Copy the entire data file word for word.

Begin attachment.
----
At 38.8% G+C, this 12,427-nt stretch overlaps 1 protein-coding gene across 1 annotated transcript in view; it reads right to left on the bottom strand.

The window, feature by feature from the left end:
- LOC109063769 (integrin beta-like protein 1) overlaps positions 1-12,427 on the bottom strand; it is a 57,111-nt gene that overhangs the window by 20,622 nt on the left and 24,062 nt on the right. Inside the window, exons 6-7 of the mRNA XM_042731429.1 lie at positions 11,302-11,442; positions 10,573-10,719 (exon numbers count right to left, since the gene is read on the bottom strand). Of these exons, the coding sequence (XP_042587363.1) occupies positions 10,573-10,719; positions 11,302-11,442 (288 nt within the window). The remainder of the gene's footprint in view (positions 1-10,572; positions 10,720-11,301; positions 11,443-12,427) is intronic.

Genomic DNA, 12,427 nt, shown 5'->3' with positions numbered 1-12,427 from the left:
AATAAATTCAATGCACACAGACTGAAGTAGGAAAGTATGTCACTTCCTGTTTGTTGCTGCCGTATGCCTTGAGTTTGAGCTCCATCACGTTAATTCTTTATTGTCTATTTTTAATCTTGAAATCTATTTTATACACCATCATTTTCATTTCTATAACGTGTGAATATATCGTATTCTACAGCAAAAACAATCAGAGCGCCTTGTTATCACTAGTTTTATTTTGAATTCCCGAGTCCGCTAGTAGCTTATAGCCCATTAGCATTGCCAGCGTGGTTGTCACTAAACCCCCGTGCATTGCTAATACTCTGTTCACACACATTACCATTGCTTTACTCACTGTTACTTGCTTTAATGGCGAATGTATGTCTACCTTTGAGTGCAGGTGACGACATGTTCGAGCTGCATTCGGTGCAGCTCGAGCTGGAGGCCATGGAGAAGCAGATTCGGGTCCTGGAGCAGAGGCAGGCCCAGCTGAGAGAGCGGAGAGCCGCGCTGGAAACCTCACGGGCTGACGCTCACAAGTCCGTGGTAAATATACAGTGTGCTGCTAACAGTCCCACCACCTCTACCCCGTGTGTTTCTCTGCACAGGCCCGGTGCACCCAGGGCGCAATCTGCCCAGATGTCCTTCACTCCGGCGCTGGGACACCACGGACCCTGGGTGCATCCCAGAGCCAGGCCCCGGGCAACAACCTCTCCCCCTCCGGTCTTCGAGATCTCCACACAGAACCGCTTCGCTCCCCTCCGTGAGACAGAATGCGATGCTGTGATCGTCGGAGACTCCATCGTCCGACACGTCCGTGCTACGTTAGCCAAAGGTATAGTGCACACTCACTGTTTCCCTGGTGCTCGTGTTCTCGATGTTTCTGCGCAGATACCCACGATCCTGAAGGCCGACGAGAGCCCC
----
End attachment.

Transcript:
At 38.8% G+C, this 12,427-nt stretch overlaps 1 protein-coding gene across 1 annotated transcript in view; it reads right to left on the bottom strand.

The window, feature by feature from the left end:
- LOC109063769 (integrin beta-like protein 1) overlaps positions 1-12,427 on the bottom strand; it is a 57,111-nt gene that overhangs the window by 20,622 nt on the left and 24,062 nt on the right. Inside the window, exons 6-7 of the mRNA XM_042731429.1 lie at positions 11,302-11,442; positions 10,573-10,719 (exon numbers count right to left, since the gene is read on the bottom strand). Of these exons, the coding sequence (XP_042587363.1) occupies positions 10,573-10,719; positions 11,302-11,442 (288 nt within the window). The remainder of the gene's footprint in view (positions 1-10,572; positions 10,720-11,301; positions 11,443-12,427) is intronic.

Genomic DNA, 12,427 nt, shown 5'->3' with positions numbered 1-12,427 from the left:
AATAAATTCAATGCACACAGACTGAAGTAGGAAAGTATGTCACTTCCTGTTTGTTGCTGCCGTATGCCTTGAGTTTGAGCTCCATCACGTTAATTCTTTATTGTCTATTTTTAATCTTGAAATCTATTTTATACACCATCATTTTCATTTCTATAACGTGTGAATATATCGTATTCTACAGCAAAAACAATCAGAGCGCCTTGTTATCACTAGTTTTATTTTGAATTCCCGAGTCCGCTAGTAGCTTATAGCCCATTAGCATTGCCAGCGTGGTTGTCACTAAACCCCCGTGCATTGCTAATACTCTGTTCACACACATTACCATTGCTTTACTCACTGTTACTTGCTTTAATGGCGAATGTATGTCTACCTTTGAGTGCAGGTGACGACATGTTCGAGCTGCATTCGGTGCAGCTCGAGCTGGAGGCCATGGAGAAGCAGATTCGGGTCCTGGAGCAGAGGCAGGCCCAGCTGAGAGAGCGGAGAGCCGCGCTGGAAACCTCACGGGCTGACGCTCACAAGTCCGTGGTAAATATACAGTGTGCTGCTAACAGTCCCACCACCTCTACCCCGTGTGTTTCTCTGCACAGGCCCGGTGCACCCAGGGCGCAATCTGCCCAGATGTCCTTCACTCCGGCGCTGGGACACCACGGACCCTGGGTGCATCCCAGAGCCAGGCCCCGGGCAACAACCTCTCCCCCTCCGGTCTTCGAGATCTCCACACAGAACCGCTTCGCTCCCCTCCGTGAGACAGAATGCGATGCTGTGATCGTCGGAGACTCCATCGTCCGACACGTCCGTGCTACGTTAGCCAAAGGTATAGTGCACACTCACTGTTTCCCTGGTGCTCGTGTTCTCGATGTTTCTGCGCAGATACCCACGATCCTGAAGGCCGACGAGAGCCCC